CLC nursing students honored with pinning parade
College of Lake County nursing students celebrated their graduation with faculty on June 13.
Thirty-three students completed their nursing degrees and participated in a nontraditional pinning ceremony in a parking lot parade suitable for the times.
With the help of CLC police, custodial and grounds crews, faculty and staff waved signs in celebration as graduates drove by in decorated cars to accept their pins.
"I wanted to celebrate our accomplishments with friends and family even though a traditional ceremony was not feasible in this unprecedented time," said nursing student Rachel Adams, who helped prepare for the ceremony.
"Sharing this moment with our instructors is so special because they have been our cheerleaders and challenged us to do things we never thought we could do."
The pinning ceremony is a time-honored nursing school tradition. The modern ceremony dates to the 1860s, when Florence Nightingale was awarded the Red Cross of St. George in recognition for her tireless service to the injured during the Crimean War.
To share the honor, she in turn presented a medal of excellence to her brightest graduates. By 1916, the practice of pinning new graduates was standard throughout the U.S.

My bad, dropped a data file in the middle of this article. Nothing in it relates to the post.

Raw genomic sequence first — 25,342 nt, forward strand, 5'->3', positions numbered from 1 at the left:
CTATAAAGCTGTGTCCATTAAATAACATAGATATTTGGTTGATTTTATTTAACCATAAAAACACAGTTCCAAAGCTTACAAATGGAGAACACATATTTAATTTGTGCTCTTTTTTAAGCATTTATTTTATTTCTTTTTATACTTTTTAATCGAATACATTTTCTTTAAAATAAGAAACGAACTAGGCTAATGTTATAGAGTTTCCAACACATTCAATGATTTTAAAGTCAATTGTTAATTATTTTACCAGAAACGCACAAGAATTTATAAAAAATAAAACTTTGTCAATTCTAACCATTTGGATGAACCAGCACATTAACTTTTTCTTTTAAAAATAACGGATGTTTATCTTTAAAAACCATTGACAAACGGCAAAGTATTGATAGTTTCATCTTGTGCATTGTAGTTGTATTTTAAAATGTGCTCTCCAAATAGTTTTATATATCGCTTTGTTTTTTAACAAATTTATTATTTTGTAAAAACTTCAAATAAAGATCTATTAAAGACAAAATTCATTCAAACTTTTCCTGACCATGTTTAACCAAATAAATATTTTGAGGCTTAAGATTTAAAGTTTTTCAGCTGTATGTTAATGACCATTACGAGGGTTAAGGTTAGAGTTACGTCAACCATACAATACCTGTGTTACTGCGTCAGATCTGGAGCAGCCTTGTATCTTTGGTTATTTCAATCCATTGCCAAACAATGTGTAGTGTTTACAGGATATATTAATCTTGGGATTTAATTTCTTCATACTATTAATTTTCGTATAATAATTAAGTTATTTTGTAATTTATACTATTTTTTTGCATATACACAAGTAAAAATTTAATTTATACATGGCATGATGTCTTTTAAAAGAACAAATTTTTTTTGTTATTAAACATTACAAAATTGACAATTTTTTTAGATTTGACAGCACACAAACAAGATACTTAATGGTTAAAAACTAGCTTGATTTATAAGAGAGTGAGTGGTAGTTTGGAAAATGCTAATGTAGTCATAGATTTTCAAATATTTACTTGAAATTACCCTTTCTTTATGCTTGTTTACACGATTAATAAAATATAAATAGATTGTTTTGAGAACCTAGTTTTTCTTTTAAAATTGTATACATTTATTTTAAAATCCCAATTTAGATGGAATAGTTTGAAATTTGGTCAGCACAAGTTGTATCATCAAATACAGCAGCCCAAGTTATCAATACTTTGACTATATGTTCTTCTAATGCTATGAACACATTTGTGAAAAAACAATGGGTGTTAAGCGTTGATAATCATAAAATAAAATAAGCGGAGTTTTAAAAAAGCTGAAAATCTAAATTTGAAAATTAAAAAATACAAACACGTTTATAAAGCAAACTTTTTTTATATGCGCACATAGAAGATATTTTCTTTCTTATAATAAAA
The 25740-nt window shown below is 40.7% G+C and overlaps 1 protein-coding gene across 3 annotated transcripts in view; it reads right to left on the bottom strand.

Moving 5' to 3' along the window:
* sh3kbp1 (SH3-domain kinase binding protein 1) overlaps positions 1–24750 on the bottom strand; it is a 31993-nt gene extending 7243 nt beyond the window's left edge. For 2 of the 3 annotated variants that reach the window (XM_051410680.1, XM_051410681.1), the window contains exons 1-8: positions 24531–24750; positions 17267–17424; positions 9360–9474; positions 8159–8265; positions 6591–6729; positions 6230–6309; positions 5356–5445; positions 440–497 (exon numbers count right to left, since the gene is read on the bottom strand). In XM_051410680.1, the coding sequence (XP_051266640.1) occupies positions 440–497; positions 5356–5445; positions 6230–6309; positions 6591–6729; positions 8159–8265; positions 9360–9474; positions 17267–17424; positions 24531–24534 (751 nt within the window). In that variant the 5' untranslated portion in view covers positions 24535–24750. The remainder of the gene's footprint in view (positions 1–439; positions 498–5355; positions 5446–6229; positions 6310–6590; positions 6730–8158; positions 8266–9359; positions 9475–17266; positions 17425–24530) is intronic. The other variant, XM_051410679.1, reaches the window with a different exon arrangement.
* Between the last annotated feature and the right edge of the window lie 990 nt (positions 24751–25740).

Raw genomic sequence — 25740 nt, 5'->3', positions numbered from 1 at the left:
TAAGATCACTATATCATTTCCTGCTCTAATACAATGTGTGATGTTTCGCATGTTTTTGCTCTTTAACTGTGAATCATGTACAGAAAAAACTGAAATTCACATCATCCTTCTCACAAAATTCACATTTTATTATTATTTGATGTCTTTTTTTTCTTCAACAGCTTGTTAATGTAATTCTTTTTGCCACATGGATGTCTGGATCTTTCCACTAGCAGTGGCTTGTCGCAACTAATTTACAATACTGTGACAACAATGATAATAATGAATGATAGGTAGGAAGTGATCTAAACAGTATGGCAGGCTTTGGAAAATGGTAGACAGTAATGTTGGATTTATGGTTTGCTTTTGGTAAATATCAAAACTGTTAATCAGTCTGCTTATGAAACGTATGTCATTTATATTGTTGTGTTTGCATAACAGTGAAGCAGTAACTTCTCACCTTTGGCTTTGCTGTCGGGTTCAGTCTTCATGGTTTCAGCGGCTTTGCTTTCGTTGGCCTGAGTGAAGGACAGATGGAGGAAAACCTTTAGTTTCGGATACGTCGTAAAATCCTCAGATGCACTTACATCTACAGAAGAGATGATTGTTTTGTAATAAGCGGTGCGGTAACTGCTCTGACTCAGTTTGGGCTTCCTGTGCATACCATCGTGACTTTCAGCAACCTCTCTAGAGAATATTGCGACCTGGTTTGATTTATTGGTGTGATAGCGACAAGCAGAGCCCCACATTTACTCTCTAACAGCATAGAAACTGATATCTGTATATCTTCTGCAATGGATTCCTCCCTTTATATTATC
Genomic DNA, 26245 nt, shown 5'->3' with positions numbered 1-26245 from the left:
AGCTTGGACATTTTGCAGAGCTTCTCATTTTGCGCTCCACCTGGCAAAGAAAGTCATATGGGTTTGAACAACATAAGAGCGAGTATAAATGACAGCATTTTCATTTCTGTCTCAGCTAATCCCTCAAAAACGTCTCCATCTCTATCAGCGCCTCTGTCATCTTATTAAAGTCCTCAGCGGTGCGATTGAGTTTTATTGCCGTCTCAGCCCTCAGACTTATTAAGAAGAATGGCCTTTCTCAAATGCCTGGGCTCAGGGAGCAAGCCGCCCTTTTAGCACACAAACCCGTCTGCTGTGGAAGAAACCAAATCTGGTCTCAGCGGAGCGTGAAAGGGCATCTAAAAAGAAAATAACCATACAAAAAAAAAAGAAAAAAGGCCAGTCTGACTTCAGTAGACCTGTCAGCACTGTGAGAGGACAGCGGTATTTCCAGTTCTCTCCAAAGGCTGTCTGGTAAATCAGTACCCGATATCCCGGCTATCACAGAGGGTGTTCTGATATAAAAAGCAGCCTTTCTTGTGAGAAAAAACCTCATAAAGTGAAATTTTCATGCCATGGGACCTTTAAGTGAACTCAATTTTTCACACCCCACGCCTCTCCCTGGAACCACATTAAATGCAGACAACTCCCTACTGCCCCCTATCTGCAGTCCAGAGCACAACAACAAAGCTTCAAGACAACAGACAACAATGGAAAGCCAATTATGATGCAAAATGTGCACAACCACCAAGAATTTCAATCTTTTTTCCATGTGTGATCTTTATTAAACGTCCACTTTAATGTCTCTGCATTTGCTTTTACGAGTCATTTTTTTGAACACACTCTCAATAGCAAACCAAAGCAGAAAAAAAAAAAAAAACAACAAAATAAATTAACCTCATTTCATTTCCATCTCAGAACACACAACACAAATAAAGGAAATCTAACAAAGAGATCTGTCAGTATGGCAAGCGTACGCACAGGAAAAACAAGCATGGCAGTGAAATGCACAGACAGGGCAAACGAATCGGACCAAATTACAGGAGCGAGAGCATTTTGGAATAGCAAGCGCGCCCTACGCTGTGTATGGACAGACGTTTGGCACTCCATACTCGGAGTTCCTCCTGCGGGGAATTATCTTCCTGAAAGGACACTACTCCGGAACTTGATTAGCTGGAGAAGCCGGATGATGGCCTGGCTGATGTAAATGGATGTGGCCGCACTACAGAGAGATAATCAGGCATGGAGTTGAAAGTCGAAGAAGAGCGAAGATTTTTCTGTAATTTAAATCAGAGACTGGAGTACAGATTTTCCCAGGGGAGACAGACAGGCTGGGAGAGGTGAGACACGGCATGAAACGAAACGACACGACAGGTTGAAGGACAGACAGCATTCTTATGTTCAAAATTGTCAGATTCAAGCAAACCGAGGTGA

At CLC, the new nurses are traditionally presented with nursing pins by a faculty member or a loved one chosen by the graduate who has been important to them in their nursing education.
The pinning ceremony symbolizes the graduate's achievement of completing the educational requirements and marks their transition into the profession.
"While our traditional pinning ceremony is more intimate, this parking lot parade still celebrated new nursing graduates and their families as well as faculty members," CLC nursing instructor Mary Scheffler said.
"We were so proud to see our students take pride for all their hard work and accomplishments. It was a great ceremony given the situation, and we look forward to hearing back from our students as they pursue their new career."
"Any nurse you ask will tell you that the pinning ceremony is like a rite of passage, more important than the actual graduation ceremony," Adams said. "I wanted to make sure that COVID didn't take that away from us."